Hartford Business Journal

September 7, 2015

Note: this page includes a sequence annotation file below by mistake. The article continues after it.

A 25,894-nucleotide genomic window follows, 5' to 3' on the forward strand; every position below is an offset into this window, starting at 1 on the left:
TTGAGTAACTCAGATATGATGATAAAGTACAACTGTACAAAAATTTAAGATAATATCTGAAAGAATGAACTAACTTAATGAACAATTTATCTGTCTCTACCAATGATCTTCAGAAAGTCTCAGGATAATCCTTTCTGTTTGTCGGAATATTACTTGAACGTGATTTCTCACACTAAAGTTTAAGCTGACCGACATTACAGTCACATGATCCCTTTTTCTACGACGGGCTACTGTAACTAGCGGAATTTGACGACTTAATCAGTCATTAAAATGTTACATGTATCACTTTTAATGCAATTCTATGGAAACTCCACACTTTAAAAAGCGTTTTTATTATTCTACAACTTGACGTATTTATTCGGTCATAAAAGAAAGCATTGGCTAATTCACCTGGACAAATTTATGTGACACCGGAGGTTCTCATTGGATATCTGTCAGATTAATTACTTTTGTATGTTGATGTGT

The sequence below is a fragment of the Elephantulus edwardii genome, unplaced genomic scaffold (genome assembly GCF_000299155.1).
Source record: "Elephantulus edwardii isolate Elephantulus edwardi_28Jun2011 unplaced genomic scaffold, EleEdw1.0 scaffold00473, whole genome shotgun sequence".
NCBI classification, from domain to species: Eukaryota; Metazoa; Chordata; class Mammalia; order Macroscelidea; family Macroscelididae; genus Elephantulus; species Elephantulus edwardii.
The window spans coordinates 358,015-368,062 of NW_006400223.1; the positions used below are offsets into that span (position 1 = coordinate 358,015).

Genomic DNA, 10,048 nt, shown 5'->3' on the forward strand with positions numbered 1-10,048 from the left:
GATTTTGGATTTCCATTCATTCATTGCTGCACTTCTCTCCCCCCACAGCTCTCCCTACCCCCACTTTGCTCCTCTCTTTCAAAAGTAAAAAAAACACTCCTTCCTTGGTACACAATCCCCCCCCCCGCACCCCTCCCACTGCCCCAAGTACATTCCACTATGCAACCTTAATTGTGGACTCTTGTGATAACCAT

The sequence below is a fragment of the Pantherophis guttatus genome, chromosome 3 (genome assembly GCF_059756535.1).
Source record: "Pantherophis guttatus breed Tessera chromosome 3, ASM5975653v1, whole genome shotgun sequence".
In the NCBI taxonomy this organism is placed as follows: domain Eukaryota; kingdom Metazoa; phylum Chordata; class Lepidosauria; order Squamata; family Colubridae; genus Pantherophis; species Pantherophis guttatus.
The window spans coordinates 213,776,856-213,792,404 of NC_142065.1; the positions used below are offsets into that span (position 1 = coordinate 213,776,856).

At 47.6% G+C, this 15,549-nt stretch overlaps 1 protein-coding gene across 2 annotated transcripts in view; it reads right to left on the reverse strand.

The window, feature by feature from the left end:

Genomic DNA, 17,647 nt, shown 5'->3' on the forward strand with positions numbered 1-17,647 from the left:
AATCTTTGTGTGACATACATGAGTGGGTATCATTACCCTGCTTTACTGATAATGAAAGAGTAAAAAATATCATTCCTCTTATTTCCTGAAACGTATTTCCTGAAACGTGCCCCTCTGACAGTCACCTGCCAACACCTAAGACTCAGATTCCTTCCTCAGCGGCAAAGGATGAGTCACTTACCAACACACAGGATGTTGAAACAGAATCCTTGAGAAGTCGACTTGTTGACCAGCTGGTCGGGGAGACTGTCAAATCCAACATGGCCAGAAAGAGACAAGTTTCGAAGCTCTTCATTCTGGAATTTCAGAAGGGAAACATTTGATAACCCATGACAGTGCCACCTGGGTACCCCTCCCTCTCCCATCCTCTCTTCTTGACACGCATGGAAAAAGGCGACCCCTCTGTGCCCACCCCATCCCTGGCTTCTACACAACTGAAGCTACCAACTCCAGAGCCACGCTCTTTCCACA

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G R E AT E R H A R T F O R D ' S B U S I N E S S N E W S w w w. H a r t f o rd B u s i n e s s . c o m For more B2B news visit SEPTEMBER 7, 2015 Volume 23, Number 41 $3.00 Subscribe online Be part of the 2015 Business Gives Back Visit HartfordBusiness.com and click 'Special Editions' for more information. Publishing NOV. 24 Index ■ Reporter's Notebook: PG. 5 ■ Week in Review: PG. 6 ■ The List: PG. 9 ■ Deal Watch: PG. 10 ■ Town Profile: PG. 18 ■ Opinion & Commentary: PG. 20 Restoring the American Dream A nonprofit Bloomfield thrift shop is using revenues generated by the sale of gently used goods to help moderate-income families buy a home. PG. 3 Investor Delight Find out which Connecticut company's stock price is outperforming the rest. PG. 5 Deal Watch Family-run Nest Egg Auctions has relocated from Meriden into larger, more centralized quarters. Find out which Greater Hartford town the auction house now calls home. PG. 10 Legal woes ensnarl Bloomfield cryptocurrency operator By Matt Pilon mpilon@HartfordBusiness.com L egal troubles are mounting for a Connecticut crypto- currency startup that aban- doned its Bloomfield headquarters earlier this year amid accusations that it bilked customers. GAW Miners has not filed for bankruptcy, but it appears all but defunct. Its main website is down and Paybase, its online exchange that allowed customers to buy and sell GAW's digital currency, Paycoin, shut down in April. The company has also vacated its leased headquarters on East Dudley Town Road, the Hartford Business Journal has confirmed. GAW's woes underscore the latest troubles involving cryp- tocurrency, which is essentially digital money that is traded online by speculators and others without oversight of a central CT Green Bank model copied across nation, globe By Brad Kane bkane@HartfordBusiness.com B y the end of this fiscal year, the Con- necticut Green Bank expects to attract $500 million in private investment for clean energy projects, doubling last year's total and matching the amount of private cap- ital injected into Connecticut's clean energy economy over the last 10 years. "Our board wants us to hit very bold targets," said Bryan Garcia, president and CEO of the Green Bank. "We are confident we can achieve them. We are in a very rapid growth market." What started off as a revolutionary, first-of-its-kind concept four years ago, the Connecticut Green Bank has grown into a national and international model for the next GAW Miners vacated its Bloomfield headquarters (shown above) on East Dudley Town Road. Continued on page 13 P H O T O | C O N T R I B U T E D P H O T O | H B J F I L E P H O T O | C O N T R I B U T E D Continued on page 14 Bryan Garcia first became president and CEO of the Connecticut Green Bank in 2011, when the organization formed. Simsbury's bucolic nature has made the town a residential real estate hotbed. Find out how the town leverages assets like the Old Drake Hill Flower Bridge (shown right) to attract residents. PG: 8 FOCUS:

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